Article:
In a quartet of recent decisions, the Supreme Court substantially reshaped the analysis of due process limits for a state's exercise of personal jurisdiction over corporations for the first time since its groundbreaking 1945 decision in International Shoe Co. v. Washington. The Court's decision quartet recasts the International Shoe continuum of corporate contacts for which it would be "reasonable" for the state to exercise jurisdiction based on "traditional notions of fair play and substantial justice" into a more rigid bright-line dichotomy between "general" and "specific" jurisdiction: for a state to exercise general (or all-purpose) jurisdiction over any suit, regardless of the suit's connection to the state, the company must be essentially "at home" in the jurisdiction, generally requiring that the company be incorporated or have its principal place of business there. Otherwise, the court must have "specific" jurisdiction, in which the claims of each plaintiff must "arise out of or relate to" the company's contacts with the state. Justice Sotomayor issued concurring and dissenting opinions warning that the Court's new approach could seriously curtail nationwide class action and mass tort litigation involving corporate wrongdoing, particularly in cases involving foreign country corporations, multiple corporate defendants, and smaller claimants.
Given the critical importance of personal jurisdiction as a gatekeeper for access to our courts, this Article analyzes the changes to International Shoe introduced by the decision quartet as applied to class actions, mass actions, and other large-scale litigation. It concludes that the Supreme Court's decision quartet will reduce forum shopping, that there should continue to be meaningful access to the courts for nationwide or multi-state aggregate litigation, and that other options, such as state-wide only suits brought in states in which plaintiffs are injured, together with nationwide federal Multidistrict Litigation ("MDL') centralization and federal/state court coordination, will also still be available and will often present a better alternative given choice-of-law and other challenges with nationwide and multi-state actions. However, this Article also addresses the very real threats that some courts may too narrowly apply the decision quartet's new tests or apply the tests so as to insulate foreign country companies from jurisdiction. To address these threats, more flexible approaches are proposed for deserving cases with respect to both the decision quartet's "at home" requirement for general jurisdiction and the quartet's "arising out of or related to" requirement for specific jurisdiction. It is also proposed that for nationwide or multistate class actions, courts should apply a presumption that considers only the claims of the named plaintiffs for the specific jurisdiction claim connectedness requirement, rather than the claims of each absent class member, which is similar to how federal diversity jurisdiction is already tested only for the named plaintiffs in class actions, although defendants should be permitted to rebut the presumption by showing that the forum state bears insufficient connection to absent class members to satisfy the reasonableness requirement for the assertion of specific jurisdiction on a class-wide basis. Finally, addressing a troublesome topic concerning which the Supreme Court appears closely divided, it is proposed that a foreign company's systematic "fifty-state" sales targeting be treated as a “purposeful” jurisdictional contact with any state where substantial injury is caused to the plaintiff by the targeting.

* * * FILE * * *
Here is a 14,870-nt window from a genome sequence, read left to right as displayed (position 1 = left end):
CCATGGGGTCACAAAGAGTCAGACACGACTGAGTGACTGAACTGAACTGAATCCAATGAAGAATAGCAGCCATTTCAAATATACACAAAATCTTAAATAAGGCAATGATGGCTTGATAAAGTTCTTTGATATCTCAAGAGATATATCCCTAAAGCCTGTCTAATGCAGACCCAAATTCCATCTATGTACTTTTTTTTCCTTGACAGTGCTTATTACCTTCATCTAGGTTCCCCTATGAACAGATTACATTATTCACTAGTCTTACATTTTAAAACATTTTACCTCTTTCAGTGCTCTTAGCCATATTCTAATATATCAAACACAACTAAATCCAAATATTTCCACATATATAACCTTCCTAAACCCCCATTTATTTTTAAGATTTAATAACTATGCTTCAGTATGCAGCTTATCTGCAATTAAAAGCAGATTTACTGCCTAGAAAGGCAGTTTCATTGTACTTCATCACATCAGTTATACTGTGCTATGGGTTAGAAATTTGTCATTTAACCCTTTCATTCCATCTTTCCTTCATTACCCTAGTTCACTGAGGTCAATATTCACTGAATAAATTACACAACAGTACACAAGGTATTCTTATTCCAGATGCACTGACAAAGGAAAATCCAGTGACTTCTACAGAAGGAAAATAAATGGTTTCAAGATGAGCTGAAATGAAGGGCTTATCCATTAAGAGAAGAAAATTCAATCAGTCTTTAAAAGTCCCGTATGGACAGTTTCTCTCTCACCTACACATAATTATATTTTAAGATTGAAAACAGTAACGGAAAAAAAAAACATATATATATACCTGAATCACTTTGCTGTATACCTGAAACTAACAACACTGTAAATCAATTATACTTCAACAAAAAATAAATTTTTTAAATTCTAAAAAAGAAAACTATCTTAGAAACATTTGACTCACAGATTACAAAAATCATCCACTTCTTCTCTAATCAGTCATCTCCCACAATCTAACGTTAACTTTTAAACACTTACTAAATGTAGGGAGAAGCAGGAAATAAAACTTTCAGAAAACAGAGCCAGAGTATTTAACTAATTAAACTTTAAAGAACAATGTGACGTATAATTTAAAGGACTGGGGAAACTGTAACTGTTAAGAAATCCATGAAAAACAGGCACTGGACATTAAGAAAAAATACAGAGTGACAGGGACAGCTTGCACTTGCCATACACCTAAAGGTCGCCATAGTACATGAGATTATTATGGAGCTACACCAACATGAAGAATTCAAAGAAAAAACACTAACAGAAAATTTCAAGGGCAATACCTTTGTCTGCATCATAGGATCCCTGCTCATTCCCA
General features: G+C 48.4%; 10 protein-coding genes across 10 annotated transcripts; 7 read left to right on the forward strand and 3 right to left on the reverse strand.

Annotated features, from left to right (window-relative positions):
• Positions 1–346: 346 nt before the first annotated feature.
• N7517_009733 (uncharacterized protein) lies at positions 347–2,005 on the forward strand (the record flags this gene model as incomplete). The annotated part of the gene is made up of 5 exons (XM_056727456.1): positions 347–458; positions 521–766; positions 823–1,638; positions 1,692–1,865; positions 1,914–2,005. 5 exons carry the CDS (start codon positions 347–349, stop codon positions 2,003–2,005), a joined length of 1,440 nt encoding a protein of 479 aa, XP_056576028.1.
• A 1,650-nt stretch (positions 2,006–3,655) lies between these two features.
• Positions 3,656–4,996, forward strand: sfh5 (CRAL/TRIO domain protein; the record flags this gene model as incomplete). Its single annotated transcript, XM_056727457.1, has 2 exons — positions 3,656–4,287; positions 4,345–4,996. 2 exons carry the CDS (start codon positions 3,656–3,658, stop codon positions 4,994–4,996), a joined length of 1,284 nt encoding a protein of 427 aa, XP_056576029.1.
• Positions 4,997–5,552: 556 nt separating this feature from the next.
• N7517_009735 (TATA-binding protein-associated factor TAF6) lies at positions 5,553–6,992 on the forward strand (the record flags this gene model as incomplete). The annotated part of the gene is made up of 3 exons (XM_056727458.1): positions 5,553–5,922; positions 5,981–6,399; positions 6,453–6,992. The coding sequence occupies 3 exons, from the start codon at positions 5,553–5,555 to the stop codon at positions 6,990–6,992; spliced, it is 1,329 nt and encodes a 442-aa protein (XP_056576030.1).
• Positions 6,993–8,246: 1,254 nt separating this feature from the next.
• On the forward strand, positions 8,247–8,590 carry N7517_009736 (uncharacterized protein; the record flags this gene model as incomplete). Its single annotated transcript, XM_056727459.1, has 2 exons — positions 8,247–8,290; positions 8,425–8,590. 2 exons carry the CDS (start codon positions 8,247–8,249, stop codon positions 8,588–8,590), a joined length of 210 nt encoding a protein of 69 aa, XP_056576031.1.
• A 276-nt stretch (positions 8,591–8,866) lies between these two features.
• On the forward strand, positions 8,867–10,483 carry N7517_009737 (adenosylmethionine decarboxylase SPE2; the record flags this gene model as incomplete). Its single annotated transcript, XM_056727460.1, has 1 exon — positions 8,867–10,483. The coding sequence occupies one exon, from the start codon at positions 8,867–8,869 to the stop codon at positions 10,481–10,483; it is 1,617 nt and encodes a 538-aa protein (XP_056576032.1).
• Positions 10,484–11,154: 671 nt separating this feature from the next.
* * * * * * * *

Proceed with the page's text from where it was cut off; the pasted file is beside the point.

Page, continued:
David W. Ichel, A New Guard at the Courthouse Door: Corporate Personal Jurisdiction in Complex Litigation After the Supreme Court’s Decision Quartet, 71 Rutgers University Law Review 1-61 (2018)
Library of Congress Subject Headings
Complex litigation, Civil procedure, Jurisdiction, Actions and defenses